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Phoenix hit with more woes


OTTAWA—Civil servants who transfer between federal departments or receive promotions can expect to wait more than six months for their paycheques to follow them through the Phoenix pay system, federal officials say, costing some employees tens of thousands of dollars as they wait—and causing confusion across government.

But the problem is far worse than the Liberals are letting on, with many people now refusing to take promotions and parental leave over fears they'll lose their paycheques entirely, says the union representing a majority of government workers.

The average wait time to process an employee transfer from one department to another was about 136 working days as of mid-January, said Public Services and Procurement Canada, which is responsible for the pay system.

But some government employees have been told it could take up to a year or longer to have their transfers completed.

“We've certainly heard much worse,” said Chris Aylward, national executive vice-president of the Public Service Alliance of Canada.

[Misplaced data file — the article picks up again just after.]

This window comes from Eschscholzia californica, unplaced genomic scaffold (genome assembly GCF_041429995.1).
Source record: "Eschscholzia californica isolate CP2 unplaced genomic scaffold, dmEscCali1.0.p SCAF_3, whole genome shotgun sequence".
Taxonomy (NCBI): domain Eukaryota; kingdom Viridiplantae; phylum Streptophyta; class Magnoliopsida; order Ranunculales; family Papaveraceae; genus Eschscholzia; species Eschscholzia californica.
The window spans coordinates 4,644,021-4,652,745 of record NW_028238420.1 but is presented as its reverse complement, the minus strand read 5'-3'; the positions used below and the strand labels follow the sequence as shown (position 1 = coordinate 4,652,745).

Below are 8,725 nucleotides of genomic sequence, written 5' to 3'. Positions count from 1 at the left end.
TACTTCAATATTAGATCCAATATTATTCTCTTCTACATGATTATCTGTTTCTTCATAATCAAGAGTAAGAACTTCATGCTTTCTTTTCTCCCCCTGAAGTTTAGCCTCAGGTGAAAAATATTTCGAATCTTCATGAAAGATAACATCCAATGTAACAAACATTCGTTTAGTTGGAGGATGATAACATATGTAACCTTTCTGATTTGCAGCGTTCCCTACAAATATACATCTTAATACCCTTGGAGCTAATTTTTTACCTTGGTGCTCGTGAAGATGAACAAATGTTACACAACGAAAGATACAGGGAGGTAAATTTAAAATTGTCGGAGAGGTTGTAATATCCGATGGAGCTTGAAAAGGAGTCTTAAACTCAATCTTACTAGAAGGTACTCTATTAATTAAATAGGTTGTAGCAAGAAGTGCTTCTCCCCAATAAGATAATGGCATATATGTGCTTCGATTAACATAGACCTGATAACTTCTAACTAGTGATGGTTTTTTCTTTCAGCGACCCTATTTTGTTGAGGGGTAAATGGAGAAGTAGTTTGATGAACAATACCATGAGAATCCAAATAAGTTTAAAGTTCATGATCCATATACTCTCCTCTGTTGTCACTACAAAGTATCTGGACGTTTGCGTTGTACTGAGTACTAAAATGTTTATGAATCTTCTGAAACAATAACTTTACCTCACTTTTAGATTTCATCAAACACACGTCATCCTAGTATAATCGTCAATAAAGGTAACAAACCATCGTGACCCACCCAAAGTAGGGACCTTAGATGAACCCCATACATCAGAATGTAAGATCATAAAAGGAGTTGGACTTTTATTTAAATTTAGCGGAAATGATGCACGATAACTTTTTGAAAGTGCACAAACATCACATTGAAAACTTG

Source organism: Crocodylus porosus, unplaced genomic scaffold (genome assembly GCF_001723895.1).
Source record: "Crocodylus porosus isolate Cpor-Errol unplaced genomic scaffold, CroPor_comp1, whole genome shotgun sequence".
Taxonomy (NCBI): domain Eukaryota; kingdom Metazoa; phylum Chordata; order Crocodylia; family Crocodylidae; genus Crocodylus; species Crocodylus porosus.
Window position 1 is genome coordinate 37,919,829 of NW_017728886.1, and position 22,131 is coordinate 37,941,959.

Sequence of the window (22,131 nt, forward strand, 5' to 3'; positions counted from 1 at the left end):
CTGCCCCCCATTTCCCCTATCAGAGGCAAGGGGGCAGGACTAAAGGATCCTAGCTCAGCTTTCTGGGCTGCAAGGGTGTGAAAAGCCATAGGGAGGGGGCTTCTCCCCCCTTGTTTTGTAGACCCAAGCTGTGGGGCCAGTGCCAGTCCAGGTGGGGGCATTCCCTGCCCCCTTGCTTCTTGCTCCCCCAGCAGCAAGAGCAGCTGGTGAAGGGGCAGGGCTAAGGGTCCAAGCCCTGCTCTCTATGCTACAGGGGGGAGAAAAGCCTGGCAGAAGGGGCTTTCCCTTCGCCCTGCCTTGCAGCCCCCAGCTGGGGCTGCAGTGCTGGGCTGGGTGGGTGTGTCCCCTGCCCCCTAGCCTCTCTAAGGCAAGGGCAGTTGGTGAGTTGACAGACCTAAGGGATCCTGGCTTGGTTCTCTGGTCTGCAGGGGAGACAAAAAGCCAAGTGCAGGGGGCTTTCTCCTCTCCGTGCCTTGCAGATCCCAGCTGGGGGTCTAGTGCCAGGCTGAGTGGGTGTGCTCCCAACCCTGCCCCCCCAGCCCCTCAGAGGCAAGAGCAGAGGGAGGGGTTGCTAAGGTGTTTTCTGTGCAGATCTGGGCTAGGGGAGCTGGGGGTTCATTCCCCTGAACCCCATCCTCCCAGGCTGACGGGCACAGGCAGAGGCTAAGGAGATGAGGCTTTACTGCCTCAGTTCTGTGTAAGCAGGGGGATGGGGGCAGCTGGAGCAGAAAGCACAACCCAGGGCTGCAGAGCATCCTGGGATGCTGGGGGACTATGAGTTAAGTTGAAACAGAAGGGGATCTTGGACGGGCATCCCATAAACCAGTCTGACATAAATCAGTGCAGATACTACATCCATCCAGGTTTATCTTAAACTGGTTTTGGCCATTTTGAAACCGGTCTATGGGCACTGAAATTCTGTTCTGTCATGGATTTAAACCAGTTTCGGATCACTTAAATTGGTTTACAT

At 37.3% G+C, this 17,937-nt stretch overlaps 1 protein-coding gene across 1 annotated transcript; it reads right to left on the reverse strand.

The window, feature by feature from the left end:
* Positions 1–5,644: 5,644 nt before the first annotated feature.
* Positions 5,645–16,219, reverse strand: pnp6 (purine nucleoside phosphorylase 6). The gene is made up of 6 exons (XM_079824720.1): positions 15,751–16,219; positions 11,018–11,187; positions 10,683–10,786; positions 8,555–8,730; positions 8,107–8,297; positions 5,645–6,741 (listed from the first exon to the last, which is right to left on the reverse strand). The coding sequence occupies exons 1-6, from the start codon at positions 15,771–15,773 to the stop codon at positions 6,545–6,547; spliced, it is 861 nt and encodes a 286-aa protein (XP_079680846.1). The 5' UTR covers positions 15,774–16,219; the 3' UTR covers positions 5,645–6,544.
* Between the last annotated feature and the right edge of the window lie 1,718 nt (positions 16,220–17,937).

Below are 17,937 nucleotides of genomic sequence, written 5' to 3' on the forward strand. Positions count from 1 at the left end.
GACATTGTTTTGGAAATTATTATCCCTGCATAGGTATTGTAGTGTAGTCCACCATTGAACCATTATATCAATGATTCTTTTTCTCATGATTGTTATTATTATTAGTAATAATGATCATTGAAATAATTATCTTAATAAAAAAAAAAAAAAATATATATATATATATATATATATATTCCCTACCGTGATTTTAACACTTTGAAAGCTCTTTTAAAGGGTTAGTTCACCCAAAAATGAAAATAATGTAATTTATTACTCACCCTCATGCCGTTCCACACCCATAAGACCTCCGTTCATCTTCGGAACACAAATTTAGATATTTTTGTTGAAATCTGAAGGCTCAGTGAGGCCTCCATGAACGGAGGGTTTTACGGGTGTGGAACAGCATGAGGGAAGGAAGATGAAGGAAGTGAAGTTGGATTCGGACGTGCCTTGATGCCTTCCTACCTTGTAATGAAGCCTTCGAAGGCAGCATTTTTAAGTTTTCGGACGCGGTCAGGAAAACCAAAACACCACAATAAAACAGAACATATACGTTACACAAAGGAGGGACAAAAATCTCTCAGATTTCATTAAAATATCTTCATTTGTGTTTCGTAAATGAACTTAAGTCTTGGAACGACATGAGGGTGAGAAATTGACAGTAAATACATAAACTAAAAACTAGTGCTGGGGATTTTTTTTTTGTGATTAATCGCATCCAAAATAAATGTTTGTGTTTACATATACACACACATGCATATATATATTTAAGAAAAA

“We've heard of up to a year, especially when people transfer from one department to another,” he noted.

It is especially frustrating for those who are promoted into higher-paid positions—only to be told they'll have to wait months for pay increases while performing in jobs that often are more stressful.

"We acknowledge that this situation is frustrating and poses challenges, Public Services said in an e-mail.

“However, employees continue to receive their pay from their former department until the transfer of their pay to their new department is complete,” the department noted.

Transfer wait times ballooned over the last year as the government placed a greater priority on ensuring civil servants who were underpaid—or not paid at all—were receiving the remuneration they were owed.

Between Jan. 1, 2015 and Dec. 31, 2016, prior to the launch of the Phoenix pay system, the average wait time to process an employee transfer from one department to another was just 17 working days, or less than a month, Public Services and Procurement Canada said in an e-mail.

The following year, while the Phoenix system was being brought online, the average wait time to complete pay transfers nearly tripled—to 45 working days.

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